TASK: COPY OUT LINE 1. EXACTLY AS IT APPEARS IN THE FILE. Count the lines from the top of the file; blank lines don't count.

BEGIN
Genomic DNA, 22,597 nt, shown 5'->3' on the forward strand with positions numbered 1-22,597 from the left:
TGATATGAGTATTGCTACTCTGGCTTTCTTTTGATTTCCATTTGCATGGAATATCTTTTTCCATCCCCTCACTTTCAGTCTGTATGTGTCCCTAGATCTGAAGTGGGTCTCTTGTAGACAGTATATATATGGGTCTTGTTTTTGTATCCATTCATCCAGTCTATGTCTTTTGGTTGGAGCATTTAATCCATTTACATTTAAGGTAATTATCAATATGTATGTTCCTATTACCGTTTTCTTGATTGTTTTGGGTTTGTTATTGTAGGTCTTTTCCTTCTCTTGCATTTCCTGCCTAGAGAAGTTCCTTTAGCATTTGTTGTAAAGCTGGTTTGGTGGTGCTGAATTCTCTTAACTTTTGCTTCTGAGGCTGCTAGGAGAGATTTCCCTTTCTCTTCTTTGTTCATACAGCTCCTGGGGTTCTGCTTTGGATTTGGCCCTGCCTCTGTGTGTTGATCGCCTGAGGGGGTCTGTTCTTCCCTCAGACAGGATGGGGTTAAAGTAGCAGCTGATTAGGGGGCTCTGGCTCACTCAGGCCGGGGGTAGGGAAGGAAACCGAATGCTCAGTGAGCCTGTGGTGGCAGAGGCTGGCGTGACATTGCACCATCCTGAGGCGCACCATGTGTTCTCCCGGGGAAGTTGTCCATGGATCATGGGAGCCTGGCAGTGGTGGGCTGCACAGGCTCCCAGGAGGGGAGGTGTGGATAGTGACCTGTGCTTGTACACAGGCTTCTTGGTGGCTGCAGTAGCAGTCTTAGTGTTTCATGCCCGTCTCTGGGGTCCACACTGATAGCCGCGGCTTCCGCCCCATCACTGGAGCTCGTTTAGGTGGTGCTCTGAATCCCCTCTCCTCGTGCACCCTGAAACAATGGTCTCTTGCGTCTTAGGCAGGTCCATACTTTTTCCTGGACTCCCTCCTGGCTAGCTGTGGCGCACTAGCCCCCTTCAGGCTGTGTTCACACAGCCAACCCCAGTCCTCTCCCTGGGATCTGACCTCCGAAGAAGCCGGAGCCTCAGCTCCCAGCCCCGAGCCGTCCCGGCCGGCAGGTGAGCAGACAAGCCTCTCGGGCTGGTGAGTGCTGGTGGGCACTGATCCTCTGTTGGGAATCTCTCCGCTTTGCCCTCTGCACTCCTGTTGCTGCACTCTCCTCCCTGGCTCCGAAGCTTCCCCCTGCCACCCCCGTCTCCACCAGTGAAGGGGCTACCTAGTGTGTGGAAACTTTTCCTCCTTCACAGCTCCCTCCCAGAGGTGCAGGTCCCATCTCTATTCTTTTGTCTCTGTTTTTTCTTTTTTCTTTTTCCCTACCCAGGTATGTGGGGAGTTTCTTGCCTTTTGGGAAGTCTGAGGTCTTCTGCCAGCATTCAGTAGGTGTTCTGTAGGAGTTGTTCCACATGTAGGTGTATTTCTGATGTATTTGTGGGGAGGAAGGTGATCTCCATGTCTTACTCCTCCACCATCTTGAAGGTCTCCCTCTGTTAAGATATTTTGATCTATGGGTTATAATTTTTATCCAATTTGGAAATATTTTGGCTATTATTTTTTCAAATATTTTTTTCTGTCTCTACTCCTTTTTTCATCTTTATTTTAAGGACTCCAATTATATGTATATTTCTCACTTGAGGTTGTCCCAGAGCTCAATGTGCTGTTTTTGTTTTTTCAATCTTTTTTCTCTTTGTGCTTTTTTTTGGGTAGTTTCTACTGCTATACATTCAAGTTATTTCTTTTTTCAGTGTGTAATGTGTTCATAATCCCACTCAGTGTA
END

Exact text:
Genomic DNA, 22,597 nt, shown 5'->3' on the forward strand with positions numbered 1-22,597 from the left: